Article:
Anonymous said...

Thanks or your thoughts on the irreplaceable J G Ballard. His death has been very widely covered here in his home country. In a late interview he laments being called a science fiction writer. "That was all so long ago, none of my major writings fit into that genre but people insist on pigeonholing instead of thinking"

I've read all of Ballards novels and stories to date and was always mystified by the label 'Science Fiction' being applied to his work so was happy to find him as irate and mystified as me.

I must return to the story you cite - and Empire Of The Sun could do with a re-read. But out of all his books are worth re-reading, not least 'Island' and 'Super Cannes'. I would reclaasify him from 'Science Fiction' to foremost writer in the dystopian tradition. He cannot be replaced and leaves us with the adjective Ballardian to describe a lot of what passes for modern life.

Sherryl said...

I thought you might have been tempted to comment on the quote, since it obviously caught your eye!
"...the orderliness of his personal life allowed him to create a surreal, visionary fiction that was often frankly pathological".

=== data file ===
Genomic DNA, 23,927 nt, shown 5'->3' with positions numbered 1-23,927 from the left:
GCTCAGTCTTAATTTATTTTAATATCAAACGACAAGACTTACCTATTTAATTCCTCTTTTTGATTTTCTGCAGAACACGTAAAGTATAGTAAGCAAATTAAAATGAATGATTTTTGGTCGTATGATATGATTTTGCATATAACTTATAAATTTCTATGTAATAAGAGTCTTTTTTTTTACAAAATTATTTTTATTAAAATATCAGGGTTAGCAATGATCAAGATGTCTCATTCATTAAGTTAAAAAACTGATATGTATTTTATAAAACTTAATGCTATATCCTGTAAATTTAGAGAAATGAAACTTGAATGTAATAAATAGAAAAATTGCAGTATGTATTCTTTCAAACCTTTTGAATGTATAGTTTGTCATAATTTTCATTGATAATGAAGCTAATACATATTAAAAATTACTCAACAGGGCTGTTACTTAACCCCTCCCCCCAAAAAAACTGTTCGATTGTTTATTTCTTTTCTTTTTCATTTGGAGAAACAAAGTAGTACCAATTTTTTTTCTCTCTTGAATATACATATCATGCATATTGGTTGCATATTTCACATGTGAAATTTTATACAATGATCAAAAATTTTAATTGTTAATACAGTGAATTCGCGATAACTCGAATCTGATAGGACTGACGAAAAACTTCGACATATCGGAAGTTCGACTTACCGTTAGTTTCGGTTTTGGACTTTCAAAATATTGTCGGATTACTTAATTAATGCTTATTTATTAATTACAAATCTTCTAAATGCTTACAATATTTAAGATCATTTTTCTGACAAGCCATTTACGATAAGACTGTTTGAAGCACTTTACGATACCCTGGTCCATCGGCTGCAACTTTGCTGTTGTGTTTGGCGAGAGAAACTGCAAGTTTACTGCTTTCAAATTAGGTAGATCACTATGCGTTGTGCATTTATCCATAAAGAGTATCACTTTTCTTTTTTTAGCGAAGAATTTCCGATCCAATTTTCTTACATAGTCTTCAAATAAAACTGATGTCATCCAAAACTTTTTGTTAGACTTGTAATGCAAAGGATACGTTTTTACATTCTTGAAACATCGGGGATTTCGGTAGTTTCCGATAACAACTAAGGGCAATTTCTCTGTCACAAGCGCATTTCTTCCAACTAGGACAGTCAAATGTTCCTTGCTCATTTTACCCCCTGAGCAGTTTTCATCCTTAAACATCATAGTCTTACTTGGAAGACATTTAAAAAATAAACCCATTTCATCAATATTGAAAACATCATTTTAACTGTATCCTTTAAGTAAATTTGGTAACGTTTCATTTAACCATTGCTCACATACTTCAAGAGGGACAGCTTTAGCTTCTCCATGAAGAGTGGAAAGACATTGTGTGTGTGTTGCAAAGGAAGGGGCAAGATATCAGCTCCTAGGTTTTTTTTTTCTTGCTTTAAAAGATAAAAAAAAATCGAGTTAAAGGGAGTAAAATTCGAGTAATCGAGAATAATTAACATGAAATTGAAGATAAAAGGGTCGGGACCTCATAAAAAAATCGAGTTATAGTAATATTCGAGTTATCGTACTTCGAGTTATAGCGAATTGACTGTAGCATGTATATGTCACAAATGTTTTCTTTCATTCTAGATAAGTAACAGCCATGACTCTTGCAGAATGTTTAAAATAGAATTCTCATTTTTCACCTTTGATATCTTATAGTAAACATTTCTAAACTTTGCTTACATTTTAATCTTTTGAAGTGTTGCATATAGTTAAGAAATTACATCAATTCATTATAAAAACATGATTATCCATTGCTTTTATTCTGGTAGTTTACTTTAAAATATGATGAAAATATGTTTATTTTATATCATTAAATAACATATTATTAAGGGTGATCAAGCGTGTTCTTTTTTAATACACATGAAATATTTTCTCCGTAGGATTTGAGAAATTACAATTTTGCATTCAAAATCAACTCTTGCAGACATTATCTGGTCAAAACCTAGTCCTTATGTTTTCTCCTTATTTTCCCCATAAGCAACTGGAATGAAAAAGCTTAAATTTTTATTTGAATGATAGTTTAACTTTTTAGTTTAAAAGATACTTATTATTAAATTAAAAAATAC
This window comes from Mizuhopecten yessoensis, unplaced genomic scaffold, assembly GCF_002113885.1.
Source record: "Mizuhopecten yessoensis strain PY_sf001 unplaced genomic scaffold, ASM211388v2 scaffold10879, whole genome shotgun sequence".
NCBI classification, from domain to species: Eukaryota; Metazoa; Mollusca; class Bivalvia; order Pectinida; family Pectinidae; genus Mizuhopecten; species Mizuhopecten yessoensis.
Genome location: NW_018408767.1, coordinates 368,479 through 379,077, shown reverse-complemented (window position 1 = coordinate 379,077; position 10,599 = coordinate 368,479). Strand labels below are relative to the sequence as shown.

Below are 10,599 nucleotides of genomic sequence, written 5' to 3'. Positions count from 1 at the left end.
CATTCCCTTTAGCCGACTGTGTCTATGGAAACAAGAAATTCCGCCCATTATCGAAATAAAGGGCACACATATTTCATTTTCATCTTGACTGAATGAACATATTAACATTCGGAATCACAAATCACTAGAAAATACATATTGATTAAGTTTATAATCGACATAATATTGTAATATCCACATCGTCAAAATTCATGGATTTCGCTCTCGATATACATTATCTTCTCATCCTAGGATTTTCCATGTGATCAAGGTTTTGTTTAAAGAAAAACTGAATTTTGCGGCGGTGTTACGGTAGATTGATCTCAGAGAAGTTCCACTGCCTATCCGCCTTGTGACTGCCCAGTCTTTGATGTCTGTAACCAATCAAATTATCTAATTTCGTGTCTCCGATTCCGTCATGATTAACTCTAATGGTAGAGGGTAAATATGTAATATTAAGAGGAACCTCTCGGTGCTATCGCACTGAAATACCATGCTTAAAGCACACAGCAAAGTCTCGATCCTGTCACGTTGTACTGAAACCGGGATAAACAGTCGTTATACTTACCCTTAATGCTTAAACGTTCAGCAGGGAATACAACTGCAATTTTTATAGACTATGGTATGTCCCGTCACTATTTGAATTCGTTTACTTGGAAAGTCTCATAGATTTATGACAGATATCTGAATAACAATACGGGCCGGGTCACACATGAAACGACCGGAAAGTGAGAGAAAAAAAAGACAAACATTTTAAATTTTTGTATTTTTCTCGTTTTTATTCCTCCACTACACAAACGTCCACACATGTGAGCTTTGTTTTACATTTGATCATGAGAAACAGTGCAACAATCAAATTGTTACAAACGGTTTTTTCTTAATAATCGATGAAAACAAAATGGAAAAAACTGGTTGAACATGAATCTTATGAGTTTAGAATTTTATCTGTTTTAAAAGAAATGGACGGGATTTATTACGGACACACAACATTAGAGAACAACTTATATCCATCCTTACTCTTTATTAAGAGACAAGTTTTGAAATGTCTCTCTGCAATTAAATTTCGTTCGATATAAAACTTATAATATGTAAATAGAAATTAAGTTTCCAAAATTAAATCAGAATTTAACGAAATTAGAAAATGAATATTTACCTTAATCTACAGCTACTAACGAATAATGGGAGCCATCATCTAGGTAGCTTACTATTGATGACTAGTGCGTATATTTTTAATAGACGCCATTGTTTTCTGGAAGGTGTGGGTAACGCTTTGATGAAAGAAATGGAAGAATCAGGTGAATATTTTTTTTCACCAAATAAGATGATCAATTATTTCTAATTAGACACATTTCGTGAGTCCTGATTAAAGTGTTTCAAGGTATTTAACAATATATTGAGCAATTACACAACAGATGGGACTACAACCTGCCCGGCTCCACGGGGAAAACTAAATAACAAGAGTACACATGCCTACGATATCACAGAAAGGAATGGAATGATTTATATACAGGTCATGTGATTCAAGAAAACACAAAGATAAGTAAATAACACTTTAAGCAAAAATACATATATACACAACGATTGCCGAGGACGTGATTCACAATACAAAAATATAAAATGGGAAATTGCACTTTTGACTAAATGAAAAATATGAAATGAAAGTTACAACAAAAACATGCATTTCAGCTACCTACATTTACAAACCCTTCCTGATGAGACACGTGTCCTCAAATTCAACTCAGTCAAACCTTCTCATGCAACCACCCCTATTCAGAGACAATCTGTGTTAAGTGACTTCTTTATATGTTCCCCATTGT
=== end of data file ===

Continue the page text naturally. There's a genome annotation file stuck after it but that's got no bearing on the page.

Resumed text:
Tracey said...

Thanks for your comments, the-eulipion. I agree and disagree -- I agree that he was writing in the dystopian tradition and have no problems with your label of "foremost", but I see the dystopian tradition as being part of the wider canvas that makes up speculative (rather than science) fiction. I think spec fic was one of the genres he worked in, but not the only one.

I wonder if the irritation at being labelled a science fiction writer is to do with too narrow a view of what science fiction is -- that it is a pulp-magazine type genre, and that's it. And I'm not suggesting that that was his view, or yours, but that his being so pigeonholed meant that critics were unfairly dismissive of his work -- not because of its inherent quality, but because he was just working in "that silly little genre over there", that it meant his work was marginalised when it should have been lauded. I don't know.